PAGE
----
There was no shortage indeed of tragic and troubling events in the world and Canada this past week:
- The continuing tragedy of more than 200 out-of-control wildfires in B.C. and the evacuation of close to 15,000 people from their fire-threatened, and now possibly destroyed, homes.
- News that more than two-thirds of Canadians, according to a usually reliable Angus-Reid poll, oppose the Canadian government’s payment of $10.5 million compensation to Omar Khadr for the failure of previous Liberal and Conservative governments to defend his Constitutional rights when he was a tortured, teenage prisoner in American military custody.
- The “bombshell,” and still unfolding revelations that senior members of the then-Trump election campaign, especially Donald Trump Jr., met with a Russian lawyer, after they were led to believe that lawyer had incriminating information about Democratic candidate Hillary Clinton that was part of a Russian government effort to help Donald Trump win last year’s U.S. presidential election.
And then, in the midst of all that, comes news that an “iceberg” bigger than Canada’s smallest province, Prince Edward Island, has broken off a huge Antarctic ice shelf.
Larsen C breaking off.
An iceberg indeed! The Larsen C now-former piece of Antarctica weighs a trillion tonnes, and is 5,800 sq kms in size. It’s called Larsen C because it follows the “calving” of two other giant sections, A and B, off the Larsen Ice Shelf, in 1995 and 2002 respectively.
“The (Larsen C) iceberg is one of the largest recorded and its future progress is difficult to predict,” Adrian Luckman, the lead investigator of the British-led Project MIDAS, which has been monitoring the ice shelf for years, said in a Thomson-Reuters news report. Continue reading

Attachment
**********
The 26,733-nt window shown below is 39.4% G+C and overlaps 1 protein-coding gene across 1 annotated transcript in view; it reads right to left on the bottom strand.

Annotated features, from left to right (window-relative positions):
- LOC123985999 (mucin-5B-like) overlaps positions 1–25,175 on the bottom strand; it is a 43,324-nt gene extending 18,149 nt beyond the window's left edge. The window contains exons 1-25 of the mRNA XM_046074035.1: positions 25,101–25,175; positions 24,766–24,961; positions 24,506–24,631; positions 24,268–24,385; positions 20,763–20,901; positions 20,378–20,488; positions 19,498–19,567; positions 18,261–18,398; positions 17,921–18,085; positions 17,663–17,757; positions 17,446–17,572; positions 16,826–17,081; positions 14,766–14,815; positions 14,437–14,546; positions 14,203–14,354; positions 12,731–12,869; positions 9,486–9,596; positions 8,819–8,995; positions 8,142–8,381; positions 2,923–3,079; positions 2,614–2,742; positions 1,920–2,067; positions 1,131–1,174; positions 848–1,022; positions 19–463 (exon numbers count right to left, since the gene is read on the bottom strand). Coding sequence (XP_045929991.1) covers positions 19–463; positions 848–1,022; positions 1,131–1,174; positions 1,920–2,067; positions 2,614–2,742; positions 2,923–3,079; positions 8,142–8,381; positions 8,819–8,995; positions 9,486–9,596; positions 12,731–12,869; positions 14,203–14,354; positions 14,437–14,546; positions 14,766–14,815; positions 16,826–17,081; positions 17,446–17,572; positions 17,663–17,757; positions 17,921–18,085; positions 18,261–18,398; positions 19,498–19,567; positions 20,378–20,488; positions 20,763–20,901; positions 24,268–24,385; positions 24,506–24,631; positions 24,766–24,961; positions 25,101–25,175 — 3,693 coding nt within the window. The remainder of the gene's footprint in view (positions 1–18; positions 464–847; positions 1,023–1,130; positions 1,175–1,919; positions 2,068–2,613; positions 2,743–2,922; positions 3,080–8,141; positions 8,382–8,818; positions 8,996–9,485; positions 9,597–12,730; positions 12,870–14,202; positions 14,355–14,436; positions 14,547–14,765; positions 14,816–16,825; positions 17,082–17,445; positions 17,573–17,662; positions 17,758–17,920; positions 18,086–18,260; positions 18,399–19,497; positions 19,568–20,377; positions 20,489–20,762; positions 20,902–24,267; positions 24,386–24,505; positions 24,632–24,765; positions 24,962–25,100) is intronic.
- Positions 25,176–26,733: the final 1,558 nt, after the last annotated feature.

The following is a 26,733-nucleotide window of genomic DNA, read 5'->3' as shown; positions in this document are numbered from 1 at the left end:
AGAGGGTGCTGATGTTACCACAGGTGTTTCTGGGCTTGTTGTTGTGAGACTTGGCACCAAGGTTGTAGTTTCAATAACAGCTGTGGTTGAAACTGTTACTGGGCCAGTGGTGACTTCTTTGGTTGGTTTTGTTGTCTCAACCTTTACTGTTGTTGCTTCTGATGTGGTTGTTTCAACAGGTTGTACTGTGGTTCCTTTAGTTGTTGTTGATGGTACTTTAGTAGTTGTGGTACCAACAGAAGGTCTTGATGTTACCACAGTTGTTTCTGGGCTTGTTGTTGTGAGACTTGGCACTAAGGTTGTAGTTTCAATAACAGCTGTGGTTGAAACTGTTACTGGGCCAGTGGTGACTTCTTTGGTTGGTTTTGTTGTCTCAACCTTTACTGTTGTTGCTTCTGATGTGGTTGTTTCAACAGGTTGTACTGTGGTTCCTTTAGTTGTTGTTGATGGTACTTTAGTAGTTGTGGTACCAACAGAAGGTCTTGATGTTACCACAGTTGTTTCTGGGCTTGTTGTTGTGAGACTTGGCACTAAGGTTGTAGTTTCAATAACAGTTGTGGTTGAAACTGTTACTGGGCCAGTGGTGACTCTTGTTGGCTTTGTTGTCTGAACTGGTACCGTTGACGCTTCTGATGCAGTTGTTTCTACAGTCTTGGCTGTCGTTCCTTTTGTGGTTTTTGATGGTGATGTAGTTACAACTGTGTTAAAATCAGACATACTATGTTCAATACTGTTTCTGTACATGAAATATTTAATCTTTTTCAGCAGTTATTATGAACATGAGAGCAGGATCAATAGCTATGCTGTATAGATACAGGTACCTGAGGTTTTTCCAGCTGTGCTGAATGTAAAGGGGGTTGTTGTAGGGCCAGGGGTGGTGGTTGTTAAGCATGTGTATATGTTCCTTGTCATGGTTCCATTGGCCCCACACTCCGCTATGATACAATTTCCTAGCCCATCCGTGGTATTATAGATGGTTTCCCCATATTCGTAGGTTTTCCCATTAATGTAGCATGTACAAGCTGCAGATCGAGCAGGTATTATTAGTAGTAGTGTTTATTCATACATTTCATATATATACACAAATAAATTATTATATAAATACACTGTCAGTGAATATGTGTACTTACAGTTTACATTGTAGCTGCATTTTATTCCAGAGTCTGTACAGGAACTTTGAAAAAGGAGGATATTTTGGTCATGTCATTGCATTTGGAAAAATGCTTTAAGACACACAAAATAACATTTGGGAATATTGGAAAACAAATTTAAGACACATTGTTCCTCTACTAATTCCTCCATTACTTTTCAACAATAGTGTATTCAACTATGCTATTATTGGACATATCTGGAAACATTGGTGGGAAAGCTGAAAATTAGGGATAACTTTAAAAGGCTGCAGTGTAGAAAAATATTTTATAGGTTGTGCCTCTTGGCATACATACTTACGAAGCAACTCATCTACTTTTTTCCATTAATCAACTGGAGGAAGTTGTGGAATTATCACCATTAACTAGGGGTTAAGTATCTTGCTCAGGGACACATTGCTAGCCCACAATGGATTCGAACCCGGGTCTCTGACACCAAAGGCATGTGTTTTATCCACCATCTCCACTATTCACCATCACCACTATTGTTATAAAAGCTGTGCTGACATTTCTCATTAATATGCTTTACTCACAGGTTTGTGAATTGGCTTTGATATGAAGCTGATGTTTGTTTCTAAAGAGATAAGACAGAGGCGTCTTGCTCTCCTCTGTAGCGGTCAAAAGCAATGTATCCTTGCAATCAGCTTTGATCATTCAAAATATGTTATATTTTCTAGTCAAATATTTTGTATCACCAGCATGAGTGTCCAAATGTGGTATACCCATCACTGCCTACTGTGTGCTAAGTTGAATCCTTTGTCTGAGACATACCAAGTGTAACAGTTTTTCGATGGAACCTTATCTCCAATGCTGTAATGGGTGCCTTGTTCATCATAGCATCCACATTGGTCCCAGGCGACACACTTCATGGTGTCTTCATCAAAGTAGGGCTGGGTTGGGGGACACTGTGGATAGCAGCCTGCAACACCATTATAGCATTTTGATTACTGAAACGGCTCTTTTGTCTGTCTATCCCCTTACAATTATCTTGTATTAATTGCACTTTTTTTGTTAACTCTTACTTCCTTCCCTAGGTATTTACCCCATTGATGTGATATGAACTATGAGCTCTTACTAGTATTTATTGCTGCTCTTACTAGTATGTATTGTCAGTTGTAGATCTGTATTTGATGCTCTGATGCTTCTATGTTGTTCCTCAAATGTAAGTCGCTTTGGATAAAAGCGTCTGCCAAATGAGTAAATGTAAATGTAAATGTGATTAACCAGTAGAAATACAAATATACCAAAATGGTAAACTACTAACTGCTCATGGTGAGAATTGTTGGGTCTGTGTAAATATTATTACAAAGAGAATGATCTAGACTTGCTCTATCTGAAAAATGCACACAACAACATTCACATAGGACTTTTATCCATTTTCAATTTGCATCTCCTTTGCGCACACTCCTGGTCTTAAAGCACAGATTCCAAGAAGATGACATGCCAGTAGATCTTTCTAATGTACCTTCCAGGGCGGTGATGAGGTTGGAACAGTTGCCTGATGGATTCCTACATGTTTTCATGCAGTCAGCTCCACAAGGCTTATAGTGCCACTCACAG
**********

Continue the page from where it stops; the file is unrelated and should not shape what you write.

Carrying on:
Anyone who says that life matters less to animals than it does to us has not held in his hands an animal fighting for its life. The whole of the being of the animal is thrown into that fight, without reserve.” (Elisabeth Costello, in J. M. Coetzee’s The Lives of Animals)
I had just left Owen Sound and was on my way home after the weekly trip to run a few errands and do some shopping when I first heard the news about an animal rights group having released a video of alleged abuse of chickens at a poultry factory-farm near Chilliwack, B.C.
The radio-news report said the alleged abuse involved people hired as “chicken catchers” to gather up chickens, and pack them in shelves of plastic cages for shipment by truck to plants for slaughtering and further processing.
Before he continued the CBC reporter warned the description of the details might be difficult for some people to hear. And so they were. Continue reading
Blossoms on a roadside, wild-apple tree. And good apples they are too, as I discovered last fall. Not sure what this has to do with “stuff” and garbage. But it sure makes a better sight, or site.
What will they think of us, those otherworldly beings, when thousands or millions of years from now, they reach whatever is left of our world and can hardly believe what they find?
So much garbage – deep mounds of it in what we euphemistically called “landfill sites.”
Or, if their arrival is far enough in the future, maybe the space travellers will find places where seismic acitivity has exposed thick layers of a peculiar rock largely composed of fossilized garbage; and, here and there, scattered bits and pieces of stuff that remains strangely intact: a child’s plastic toy, a small lockbox full of keepsakes and trinkets, a porcelain bluebird on the wing.
The strangers will turn those things over and over in their hands – or whatever – and wonder at the apparent ingenuity of the long-gone beings who created such things. But they will also be appalled and confounded by the shear volume of our waste. Continue reading
This question is often asked by historians, and others who take an interest in such things: